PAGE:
comment_post_ID); ?> In this era, we have the opportunity of professional church staff today who utilize their gifting to shape the image and atmosphere of the church organization. But the 100% real impact on the church visitors is genuine evidence of changed lives by the gospel and the active growing discipleship (just as it was in the first century church). One demonstration is financially rich believers ministering equally together with poor believers (how odd, and incredibly miraculous; all humble and bow at the foot of the cross.). It is the awesome contrast of church members vocations, race, gender, age, maturity, gifting, humility that demonstrates to visitors "there is a Spirit in the place". That first-time guest list of 10 are "physical excuses", not spiritual excuses. Those don't tell the story. The condition of facilities and publicly greeting people have zero to do with it. The power of God in and through believers lives dedicated to impact other people with their relationship bridge-building of acceptance of the lost around them. Empowered believers are infectious, loving, helpful, giving, self-less, dynamic, compelling, bold, Christ-filled. As I have been in many church settings domestically and internationally, the facilities can be poor, and yet the fellowship can still be rich. We need to operate with first church humility. People come to Christ on His terms, not on our human abilities of hospitality. A huge catastrophe in a community, disaster relief brings lots of people into churches – many come to the church in those terrible conditions no matter the physical condition of the local church. Off the condition of facility, and onto the condition of God's people (living stones).... and everything else will grow.... and the other physical issues will be corrected by the staff.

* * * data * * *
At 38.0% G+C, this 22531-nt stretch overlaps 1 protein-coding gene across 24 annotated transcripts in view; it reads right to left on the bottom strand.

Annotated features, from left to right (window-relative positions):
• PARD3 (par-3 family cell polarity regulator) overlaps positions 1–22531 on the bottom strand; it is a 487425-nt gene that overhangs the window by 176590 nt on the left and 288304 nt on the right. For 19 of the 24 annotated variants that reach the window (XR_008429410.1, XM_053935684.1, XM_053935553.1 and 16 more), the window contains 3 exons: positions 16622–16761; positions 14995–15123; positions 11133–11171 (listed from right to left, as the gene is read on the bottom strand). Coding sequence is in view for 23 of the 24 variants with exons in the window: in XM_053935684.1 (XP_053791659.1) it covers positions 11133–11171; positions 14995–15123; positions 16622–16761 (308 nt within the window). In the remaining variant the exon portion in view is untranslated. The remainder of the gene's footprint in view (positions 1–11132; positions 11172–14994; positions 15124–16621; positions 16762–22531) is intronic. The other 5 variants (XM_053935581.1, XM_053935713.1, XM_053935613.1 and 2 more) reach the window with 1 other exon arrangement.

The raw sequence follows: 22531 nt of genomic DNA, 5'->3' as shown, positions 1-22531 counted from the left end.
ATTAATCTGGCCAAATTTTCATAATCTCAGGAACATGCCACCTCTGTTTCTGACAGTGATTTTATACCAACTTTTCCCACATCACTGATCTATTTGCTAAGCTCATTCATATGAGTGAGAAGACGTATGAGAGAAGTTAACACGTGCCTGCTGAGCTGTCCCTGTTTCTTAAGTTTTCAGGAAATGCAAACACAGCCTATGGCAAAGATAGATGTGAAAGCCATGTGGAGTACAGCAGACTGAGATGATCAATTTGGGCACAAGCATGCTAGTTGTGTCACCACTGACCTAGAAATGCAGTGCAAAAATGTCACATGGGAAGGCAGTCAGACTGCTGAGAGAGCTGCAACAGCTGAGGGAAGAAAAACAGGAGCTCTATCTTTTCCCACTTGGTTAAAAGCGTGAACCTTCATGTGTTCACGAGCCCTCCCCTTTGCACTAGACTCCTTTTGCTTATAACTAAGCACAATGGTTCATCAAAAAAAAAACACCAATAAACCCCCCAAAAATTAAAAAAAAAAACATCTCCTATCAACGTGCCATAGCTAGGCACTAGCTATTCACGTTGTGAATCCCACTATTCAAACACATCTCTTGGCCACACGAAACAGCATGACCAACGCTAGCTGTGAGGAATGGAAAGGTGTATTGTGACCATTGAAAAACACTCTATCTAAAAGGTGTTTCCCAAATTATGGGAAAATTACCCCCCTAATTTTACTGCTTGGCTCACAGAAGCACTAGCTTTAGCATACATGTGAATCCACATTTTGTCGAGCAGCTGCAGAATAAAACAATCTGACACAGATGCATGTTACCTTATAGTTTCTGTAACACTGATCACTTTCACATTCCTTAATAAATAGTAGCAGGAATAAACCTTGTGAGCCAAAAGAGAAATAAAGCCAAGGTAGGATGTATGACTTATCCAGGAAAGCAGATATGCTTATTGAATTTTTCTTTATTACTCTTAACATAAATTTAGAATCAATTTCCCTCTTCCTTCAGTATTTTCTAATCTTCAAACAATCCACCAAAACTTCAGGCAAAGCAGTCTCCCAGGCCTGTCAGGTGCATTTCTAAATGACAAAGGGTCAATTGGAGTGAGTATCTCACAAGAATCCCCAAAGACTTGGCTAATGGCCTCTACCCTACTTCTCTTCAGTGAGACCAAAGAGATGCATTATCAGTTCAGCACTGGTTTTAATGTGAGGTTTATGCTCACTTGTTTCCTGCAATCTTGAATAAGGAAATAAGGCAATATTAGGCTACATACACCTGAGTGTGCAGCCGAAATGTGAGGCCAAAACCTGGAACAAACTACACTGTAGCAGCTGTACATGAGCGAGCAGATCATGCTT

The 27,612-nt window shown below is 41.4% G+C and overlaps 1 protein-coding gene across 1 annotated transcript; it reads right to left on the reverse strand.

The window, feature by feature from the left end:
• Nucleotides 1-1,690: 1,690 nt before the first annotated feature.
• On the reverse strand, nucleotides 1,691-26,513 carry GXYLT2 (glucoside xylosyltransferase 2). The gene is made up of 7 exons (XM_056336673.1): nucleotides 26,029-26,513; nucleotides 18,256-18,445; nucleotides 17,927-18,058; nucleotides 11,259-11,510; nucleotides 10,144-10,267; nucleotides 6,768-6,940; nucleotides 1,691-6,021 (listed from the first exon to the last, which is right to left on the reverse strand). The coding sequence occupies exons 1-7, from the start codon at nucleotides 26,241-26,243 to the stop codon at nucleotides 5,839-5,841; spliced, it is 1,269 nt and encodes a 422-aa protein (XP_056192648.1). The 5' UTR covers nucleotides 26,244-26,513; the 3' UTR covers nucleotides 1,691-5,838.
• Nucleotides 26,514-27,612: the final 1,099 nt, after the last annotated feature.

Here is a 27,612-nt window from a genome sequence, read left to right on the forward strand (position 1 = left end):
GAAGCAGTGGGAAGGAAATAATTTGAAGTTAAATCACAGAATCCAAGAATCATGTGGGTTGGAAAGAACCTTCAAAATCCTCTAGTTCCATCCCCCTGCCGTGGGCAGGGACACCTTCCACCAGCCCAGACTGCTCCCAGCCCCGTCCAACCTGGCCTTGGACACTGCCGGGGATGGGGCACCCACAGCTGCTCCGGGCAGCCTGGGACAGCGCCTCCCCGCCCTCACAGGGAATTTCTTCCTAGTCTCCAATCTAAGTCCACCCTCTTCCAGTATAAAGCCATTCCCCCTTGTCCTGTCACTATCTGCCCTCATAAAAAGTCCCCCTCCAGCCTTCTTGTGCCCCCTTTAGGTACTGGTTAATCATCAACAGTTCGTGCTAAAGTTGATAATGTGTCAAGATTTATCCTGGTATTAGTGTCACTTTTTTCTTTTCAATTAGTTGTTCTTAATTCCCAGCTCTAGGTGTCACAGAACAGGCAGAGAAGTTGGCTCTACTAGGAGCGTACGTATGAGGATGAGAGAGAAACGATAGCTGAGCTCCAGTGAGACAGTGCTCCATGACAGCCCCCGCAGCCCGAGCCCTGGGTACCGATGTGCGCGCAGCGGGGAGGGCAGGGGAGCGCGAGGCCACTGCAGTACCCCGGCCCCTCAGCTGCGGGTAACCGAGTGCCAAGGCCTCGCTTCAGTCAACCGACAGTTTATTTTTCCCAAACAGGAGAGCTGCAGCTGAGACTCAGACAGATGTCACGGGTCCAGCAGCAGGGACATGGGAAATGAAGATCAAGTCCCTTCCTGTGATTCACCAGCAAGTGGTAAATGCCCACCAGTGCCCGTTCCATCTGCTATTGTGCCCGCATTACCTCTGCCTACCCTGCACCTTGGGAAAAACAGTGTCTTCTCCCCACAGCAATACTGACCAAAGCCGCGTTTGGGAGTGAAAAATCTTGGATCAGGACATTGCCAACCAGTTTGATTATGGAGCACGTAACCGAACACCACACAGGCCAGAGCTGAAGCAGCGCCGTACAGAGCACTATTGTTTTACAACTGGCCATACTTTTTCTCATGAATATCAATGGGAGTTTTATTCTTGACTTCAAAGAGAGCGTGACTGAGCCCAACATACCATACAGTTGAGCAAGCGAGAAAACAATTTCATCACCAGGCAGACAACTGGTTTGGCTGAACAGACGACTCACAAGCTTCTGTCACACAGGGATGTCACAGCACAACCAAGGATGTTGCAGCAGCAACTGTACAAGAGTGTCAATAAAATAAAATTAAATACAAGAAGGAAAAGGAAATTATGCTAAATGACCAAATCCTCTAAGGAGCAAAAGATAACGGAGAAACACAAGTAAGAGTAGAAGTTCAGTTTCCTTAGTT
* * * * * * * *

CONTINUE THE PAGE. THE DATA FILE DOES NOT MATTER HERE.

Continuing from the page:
— Russ Wright